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Jeff John Roberts

Marc Andreessen’s “Manifesto” is a 5,000-word rant—with no mention of crypto

(Credit: Steve Jennings—Getty Images/TechCrunch)

Marc Andreessen is many things—an inventor, an investor, a billionaire, a mentor, a technology genius. He’s also an expert provocateur and media manipulator. And on that front, the cofounder of the Andreessen Horowitz venture capital firm is back in the news with the publication on Monday of something called “The Techno-Optimist Manifesto.”

The Manifesto is less notable for its substance than for its style. Andreessen uncorks a torrent of verbiage that runs over 5,000 words and is vaguely reminiscent of John Milton’s blank verse—if Milton had been brooding with tech bros in a Napa vineyard stoned on acid. It’s hard to fully describe the style of the Manifesto, so here’s a sample:

“We believe we must help them find their way out of their self-imposed labyrinth of pain.

We invite everyone to join us in Techno-Optimism.

The water is warm.

Become our allies in the pursuit of technology, abundance, and life.”

And so it goes—on and on and on and on. At its core, Andreessen’s piece argues our society is trapped in a defensive crouch, fearful of the same technological forces that once lifted us from poverty, starvation, disease, and despair. The answer is to join him in a movement to restore optimism by pursuing life-changing technological breakthroughs that will take us to new planets.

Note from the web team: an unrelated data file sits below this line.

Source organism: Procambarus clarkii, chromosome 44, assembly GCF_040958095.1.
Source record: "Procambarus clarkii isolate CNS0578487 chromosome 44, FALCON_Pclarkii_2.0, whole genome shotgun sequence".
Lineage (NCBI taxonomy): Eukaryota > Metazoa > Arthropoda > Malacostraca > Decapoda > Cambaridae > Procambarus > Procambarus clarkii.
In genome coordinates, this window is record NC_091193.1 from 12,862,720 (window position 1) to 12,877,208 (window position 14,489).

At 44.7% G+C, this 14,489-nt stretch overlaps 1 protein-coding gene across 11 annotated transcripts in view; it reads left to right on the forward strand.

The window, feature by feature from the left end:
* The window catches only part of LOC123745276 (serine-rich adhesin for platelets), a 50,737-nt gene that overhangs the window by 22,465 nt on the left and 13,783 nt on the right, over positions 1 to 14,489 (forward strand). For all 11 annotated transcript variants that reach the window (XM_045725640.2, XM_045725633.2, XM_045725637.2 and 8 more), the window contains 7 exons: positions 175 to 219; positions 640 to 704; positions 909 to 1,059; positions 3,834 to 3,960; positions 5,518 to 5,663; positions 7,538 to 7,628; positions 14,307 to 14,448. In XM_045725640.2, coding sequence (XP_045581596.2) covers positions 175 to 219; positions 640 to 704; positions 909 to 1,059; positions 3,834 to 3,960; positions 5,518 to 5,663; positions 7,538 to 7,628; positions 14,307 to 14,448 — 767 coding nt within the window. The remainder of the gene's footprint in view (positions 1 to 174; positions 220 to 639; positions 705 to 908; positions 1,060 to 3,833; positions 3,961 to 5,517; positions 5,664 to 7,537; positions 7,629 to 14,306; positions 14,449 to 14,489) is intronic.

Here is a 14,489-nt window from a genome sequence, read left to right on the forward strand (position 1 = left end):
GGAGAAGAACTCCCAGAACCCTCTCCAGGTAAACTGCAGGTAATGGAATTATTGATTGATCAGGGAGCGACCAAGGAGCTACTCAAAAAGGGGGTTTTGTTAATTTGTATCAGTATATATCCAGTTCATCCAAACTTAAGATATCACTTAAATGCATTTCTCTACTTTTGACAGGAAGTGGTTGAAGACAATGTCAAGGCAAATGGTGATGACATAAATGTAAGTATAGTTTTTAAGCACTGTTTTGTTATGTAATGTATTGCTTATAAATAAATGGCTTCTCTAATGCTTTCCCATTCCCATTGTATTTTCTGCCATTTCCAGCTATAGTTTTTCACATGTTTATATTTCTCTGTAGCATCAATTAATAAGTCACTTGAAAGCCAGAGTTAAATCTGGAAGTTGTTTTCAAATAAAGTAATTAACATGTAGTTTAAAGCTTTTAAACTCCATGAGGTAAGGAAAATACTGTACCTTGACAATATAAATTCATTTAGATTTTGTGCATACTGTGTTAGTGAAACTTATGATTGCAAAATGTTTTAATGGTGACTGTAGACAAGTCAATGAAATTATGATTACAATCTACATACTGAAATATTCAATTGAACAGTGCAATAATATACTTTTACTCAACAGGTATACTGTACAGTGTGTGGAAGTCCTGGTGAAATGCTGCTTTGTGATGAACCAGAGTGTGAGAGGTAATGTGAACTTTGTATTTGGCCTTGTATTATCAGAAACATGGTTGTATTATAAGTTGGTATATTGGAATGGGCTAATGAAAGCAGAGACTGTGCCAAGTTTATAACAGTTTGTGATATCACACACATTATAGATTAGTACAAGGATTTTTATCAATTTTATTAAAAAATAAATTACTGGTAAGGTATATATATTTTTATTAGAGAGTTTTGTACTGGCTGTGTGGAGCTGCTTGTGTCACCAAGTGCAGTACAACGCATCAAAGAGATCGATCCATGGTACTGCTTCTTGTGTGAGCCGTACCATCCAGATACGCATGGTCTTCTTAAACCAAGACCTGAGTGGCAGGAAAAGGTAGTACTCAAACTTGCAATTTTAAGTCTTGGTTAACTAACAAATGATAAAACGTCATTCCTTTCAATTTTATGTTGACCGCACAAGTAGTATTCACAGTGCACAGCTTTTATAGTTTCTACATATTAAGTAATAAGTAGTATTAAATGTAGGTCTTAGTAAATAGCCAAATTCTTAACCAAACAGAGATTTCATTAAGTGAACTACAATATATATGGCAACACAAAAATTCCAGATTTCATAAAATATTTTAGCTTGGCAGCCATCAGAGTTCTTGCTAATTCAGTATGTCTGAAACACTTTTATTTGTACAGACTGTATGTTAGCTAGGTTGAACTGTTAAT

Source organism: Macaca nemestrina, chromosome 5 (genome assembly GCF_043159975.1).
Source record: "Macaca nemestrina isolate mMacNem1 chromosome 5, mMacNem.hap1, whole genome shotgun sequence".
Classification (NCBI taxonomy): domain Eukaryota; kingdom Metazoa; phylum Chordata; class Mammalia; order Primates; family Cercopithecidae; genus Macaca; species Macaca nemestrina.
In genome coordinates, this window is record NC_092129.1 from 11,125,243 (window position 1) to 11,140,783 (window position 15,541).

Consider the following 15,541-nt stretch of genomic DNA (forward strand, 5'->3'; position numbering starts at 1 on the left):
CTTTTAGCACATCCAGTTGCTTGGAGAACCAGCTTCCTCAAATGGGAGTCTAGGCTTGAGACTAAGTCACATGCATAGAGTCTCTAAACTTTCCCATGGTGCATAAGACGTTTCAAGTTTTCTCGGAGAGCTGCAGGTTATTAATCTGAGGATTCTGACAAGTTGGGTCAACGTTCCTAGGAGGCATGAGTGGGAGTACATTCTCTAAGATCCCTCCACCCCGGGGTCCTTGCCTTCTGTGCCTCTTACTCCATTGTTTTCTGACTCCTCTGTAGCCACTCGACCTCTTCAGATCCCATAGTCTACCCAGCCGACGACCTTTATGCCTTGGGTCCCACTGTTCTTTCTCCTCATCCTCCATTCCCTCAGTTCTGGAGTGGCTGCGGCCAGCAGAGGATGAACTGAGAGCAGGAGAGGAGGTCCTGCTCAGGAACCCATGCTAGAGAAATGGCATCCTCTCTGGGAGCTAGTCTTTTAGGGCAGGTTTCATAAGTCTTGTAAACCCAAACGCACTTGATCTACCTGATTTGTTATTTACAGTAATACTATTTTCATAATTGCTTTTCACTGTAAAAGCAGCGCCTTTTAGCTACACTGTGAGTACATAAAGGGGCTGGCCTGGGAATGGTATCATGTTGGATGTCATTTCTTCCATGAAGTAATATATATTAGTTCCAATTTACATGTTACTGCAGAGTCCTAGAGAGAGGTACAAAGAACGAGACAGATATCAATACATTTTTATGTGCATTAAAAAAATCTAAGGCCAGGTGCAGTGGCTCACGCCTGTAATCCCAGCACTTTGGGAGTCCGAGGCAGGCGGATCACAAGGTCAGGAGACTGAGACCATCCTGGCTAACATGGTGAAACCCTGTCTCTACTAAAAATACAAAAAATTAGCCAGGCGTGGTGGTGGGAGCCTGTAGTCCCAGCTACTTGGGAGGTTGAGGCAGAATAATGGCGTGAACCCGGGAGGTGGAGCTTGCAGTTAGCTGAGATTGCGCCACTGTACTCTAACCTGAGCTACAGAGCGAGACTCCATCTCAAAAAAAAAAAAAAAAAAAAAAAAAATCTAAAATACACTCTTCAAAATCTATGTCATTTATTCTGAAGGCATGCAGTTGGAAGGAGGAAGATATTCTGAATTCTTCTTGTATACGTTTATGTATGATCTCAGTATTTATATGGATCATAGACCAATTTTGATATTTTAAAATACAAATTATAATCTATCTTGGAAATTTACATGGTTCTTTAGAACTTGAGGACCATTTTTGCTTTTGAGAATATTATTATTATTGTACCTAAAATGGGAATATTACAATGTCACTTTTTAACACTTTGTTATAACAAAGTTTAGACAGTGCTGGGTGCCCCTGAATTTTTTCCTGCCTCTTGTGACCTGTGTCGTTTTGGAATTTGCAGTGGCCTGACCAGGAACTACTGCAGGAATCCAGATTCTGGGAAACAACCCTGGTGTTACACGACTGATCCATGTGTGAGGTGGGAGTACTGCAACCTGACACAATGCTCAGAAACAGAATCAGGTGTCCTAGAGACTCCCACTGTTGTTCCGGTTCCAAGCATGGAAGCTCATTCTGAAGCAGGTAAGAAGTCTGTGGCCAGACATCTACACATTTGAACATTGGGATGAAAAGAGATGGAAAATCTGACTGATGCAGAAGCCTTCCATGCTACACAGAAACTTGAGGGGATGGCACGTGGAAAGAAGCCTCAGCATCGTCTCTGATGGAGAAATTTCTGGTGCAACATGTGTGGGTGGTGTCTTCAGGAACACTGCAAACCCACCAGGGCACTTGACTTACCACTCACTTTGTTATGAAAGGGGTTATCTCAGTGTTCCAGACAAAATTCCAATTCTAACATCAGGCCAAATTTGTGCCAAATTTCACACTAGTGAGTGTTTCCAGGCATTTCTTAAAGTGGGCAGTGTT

If you can get past the bombast, you will likely find portions of the Manifesto you agree with. In my case, I nodded along as Andreessen complained of how our culture has become defined by growing bureaucracy, stagnant political leadership, and a censorious attitude toward new or controversial ideas. Still, I came away mostly puzzled by the endeavor: Why the fraught, 5,000-word format when Andreessen could have simply published an op-ed like his seminal 2011 Wall Street Journal essay, “Why software is eating the world”?

And then there’s the strange absence of crypto and blockchain, which don’t appear anywhere in the Manifesto—even though Andreessen’s firm launched a $4.5 billion crypto fund only last year. Does this signal an intellectual rift at the firm with Andreessen looking to turn his back on blockchain even as Andreessen Horowtiz partner Chris Dixon is set to publish a book hailing it as the future of the internet?

It’s hard to know for sure. As I noted above, Andreessen is an expert at playing the media and, to that end, the Manifesto has already been a success by focusing attention where he likes it: on the firm that bears his name.

Jeff John Roberts

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